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Muscular physiology (2)
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Muscular physiology (2)

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  • 1. (17) Muscle physiology is the study of muscle function. A muscle is a bundle of fibers that contract to produce heat, posture, and motion, either of internal organs or of the organism itself. Muscle physiology studies the physical, mechanical, and biochemical aspects of muscles in development, fiber structure, muscle structure, contraction, and strength- building. (1)
  • 2. (17)How do skeletal muscles providemovement, heat, and posture.Are all of these functions uniqueto muscles?Since skeletal muscles are attached to thebones of the body and they are undervoluntary control. The provide movement ofthe joints by contracting, also they preventfrom unwanted movement. To cause theskeletal muscles to contract, impulses aretransmitted by a nerve signal, called a motorneuron, which sends the impulse throughoutmultiple muscle cells to contract that muscleto produce movement.The chemical reactions that cause musclecontraction generate heat - energyconversion always generates "useless"energy; entropy increases (2)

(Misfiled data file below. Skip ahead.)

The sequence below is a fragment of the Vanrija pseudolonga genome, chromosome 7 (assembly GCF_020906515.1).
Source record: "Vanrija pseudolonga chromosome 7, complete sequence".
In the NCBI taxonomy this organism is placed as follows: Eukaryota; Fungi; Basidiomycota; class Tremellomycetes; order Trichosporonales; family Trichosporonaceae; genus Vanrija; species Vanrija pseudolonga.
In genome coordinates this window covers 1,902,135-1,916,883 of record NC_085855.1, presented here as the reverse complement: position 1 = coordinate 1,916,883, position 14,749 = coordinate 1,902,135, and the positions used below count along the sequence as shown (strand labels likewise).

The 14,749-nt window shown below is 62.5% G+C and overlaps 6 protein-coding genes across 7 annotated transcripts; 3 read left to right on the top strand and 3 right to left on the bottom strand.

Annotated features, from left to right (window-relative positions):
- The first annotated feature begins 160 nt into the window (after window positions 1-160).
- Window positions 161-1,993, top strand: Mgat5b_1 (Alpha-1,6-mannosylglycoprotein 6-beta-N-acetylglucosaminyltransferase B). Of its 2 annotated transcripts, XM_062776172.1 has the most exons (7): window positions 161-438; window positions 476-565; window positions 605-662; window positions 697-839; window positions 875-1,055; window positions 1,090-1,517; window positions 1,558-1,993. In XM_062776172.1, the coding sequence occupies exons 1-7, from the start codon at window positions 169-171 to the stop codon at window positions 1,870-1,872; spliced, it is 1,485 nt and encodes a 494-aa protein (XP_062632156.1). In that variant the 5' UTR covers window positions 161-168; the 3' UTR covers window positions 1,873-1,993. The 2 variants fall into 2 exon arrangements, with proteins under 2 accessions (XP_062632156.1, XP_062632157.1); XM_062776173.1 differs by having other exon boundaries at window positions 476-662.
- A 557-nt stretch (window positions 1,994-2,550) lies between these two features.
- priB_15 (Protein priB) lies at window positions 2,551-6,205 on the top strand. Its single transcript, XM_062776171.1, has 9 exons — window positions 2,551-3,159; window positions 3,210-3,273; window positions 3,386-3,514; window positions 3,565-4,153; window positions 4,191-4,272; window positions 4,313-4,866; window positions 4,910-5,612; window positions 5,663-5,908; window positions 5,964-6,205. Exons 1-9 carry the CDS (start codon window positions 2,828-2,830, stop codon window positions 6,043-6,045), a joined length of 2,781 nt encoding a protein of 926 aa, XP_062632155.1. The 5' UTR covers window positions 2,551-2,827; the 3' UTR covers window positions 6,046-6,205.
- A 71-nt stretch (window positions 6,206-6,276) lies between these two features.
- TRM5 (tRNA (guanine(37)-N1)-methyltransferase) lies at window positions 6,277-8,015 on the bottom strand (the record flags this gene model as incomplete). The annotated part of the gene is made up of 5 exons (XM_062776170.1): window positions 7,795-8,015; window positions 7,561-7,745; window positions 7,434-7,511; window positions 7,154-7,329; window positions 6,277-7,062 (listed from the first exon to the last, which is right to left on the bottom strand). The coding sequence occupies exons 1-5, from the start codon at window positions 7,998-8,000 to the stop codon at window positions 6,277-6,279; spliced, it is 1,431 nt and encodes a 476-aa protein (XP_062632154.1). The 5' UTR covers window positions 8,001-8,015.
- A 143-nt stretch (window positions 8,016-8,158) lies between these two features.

• 3. The characteristics are shared with the nervous system. The muscle impulse reaches the sarcoplasmic reticulum, which releases calcium ions into the sarcoplasm of the muscle fiber;Calcium binds to troponin, movingtropomyosin and exposing myosin binding sites on actin filament; Cross-bridges (linkages) form between actin and myosin; Actin filaments arepulled inward by myosin cross-bridges;The muscle fiber shortens as contraction occurs. (4)
  • 4. Muscle contractions occur every time wemove. The muscle must contract in order More muscleto move the bone that it is attached toor to provide resistance against a force.Isometric contractions occur when the info!muscle contracts but there is nomovement. Muscle contractions which (17)result in movement are known asisotonic contractions. There are twotypes of isotonic muscle contractionConcentric and Eccentric. Concentricmuscle contractions are the mostcommon form of contraction. These occurwhen the muscle shortens in length inorder to make the bone move. Thesecontractions occur when the body isworking against gravity. Eccentriccontractions are the opposite ofconcentric contractions. The musclecontracts but increases in length. Thistype of contraction occurs usually in thedirection of gravity, to control amovement. (5)